JOY: The Journal of Yoga
February 2003, Volume 2, Number 2

Growing in Our Aloneness

John C. Kimbrough

A few years back I was spending some time at a well-known Yoga Institute in the Mumbai area. The sessions there focused on various aspects of the Yoga lifestyle and approach to living. In one session, the teacher put a question to the class. The question was: what has been the motivation behind most of your actions in Life?

A good question. The room was silent.. I reflected and offered the answer that came immediately to my mind. Before answering, I was wondering what the response would bring... Loneliness was my answer. From the back of the room there was silence, as I was, again, not sure what response my answer would bring. Would I be ridiculed, laughed at, ignored? Suddenly, one person and then another, and then another was saying "yes, loneliness, yes, I agree". The teacher was not prepared for this response. She had wanted to steer the session in another direction. I had learned something from her question. I learned that a question can, as we learn, as we share, as we teach, direct ones attention to something that they can learn from, and learn with. A question can assist us in accessing something in our psyche that can bring insight.

It made me reflect on another event in my life, about thirty years ago, or more. At that time I had a lot of problems, confusion about who I was, what I should be, could be. I called home one night, and found out that my neighbor had died. She was woman, a young woman, a professor, and the gossip was that she had committed suicide. I reflected on the times I had seen her, and reflected more closely on how she had been a young woman, a respected woman, a successful woman. Why? Loneliness? Hurt in love? Fear of being alone for ever? Regrets about the past?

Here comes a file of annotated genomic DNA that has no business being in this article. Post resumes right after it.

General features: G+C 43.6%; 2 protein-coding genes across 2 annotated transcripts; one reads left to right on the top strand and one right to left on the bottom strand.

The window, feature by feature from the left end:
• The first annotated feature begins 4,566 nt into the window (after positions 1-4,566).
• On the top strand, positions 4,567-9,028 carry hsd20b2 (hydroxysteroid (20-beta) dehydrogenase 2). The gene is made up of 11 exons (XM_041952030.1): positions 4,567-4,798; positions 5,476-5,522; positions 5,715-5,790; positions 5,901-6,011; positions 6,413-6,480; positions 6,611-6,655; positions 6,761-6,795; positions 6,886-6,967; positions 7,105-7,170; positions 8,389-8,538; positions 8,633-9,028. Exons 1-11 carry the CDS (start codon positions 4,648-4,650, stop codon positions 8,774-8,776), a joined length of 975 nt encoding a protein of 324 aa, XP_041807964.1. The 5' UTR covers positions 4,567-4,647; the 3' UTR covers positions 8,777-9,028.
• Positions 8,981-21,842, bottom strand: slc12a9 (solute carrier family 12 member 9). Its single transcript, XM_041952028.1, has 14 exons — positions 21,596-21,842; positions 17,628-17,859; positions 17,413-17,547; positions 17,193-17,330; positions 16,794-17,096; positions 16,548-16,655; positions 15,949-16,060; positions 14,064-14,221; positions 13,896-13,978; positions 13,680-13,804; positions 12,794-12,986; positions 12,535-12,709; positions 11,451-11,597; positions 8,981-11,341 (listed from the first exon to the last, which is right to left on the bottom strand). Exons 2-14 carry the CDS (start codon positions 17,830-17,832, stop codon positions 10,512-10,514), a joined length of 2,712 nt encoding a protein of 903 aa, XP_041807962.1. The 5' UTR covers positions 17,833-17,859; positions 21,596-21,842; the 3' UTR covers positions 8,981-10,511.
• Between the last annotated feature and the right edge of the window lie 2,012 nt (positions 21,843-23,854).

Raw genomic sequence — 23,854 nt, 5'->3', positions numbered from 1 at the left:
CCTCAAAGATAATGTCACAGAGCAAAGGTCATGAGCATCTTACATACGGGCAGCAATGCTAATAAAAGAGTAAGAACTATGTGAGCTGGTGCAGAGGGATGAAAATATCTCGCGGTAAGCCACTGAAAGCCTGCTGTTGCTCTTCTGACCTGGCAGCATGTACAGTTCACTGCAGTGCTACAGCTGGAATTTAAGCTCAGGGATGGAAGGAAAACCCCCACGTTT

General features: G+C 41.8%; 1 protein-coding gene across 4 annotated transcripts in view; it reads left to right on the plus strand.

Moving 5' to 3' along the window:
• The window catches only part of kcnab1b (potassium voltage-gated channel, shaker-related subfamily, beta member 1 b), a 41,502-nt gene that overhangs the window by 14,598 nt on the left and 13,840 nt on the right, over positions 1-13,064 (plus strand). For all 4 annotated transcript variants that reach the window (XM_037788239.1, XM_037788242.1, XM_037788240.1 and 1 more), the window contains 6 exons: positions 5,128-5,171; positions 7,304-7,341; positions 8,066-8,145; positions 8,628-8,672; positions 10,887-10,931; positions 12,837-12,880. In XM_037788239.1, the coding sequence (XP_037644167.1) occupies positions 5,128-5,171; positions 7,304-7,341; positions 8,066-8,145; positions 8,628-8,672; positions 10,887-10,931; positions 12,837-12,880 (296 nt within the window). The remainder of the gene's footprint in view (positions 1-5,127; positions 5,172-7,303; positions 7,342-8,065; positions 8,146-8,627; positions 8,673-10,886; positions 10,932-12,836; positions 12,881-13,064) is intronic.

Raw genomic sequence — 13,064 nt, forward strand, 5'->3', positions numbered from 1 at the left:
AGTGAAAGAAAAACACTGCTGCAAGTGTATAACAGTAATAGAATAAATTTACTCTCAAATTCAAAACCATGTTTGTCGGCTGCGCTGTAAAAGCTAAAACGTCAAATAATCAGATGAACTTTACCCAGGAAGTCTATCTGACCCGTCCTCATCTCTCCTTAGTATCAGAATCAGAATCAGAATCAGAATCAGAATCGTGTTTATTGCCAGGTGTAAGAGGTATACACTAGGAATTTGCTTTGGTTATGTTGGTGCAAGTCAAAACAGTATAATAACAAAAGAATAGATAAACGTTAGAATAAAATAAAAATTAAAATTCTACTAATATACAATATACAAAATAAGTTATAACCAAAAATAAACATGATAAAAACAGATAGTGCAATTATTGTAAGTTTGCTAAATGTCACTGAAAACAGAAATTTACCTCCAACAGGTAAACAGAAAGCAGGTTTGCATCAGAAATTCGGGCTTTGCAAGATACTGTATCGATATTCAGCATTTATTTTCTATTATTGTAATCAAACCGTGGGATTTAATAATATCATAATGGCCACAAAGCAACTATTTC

One thing that I have seen in life, travelling to different places, having had various experiences myself, teaching, sharing and learning Yoga for a number of years is that loneliness can affect individuals of all social, economic and ethnic backgrounds. Perhaps there is nothing surprising about this realization, but it seems to tell us something about the character of being alone.

Aloneness, and those painful and confused feelings that are part of it, are an integral part of life. We can live in fear of it and the experience or we can understand that it is part of the human experience and understand how to experience it and grow with and from it in a skillful manner.

In our time alone, we can, if we have been made aware of these things, use our body, mind and breath to nourish us as we understand and apply the teachings and practice of a path.

For many individuals, their painful times alone come after a failed relationship- a relationship that they put a lot of their time, energy, emotions and being into, hoping that it would bring them fulfillment and the unknown answers to their expectations of what happiness and a relationship should be. This type of aloneness and the lonely feelings that accompany it can be most painful for men and women to deal with.

Out of reasons of a failed relationship, or just feeling isolated and lonely, some individuals fall into the mental trap of thinking that they are unlovable, inferior or do not have gifts to offer, insights and other attributes that others can love and respect.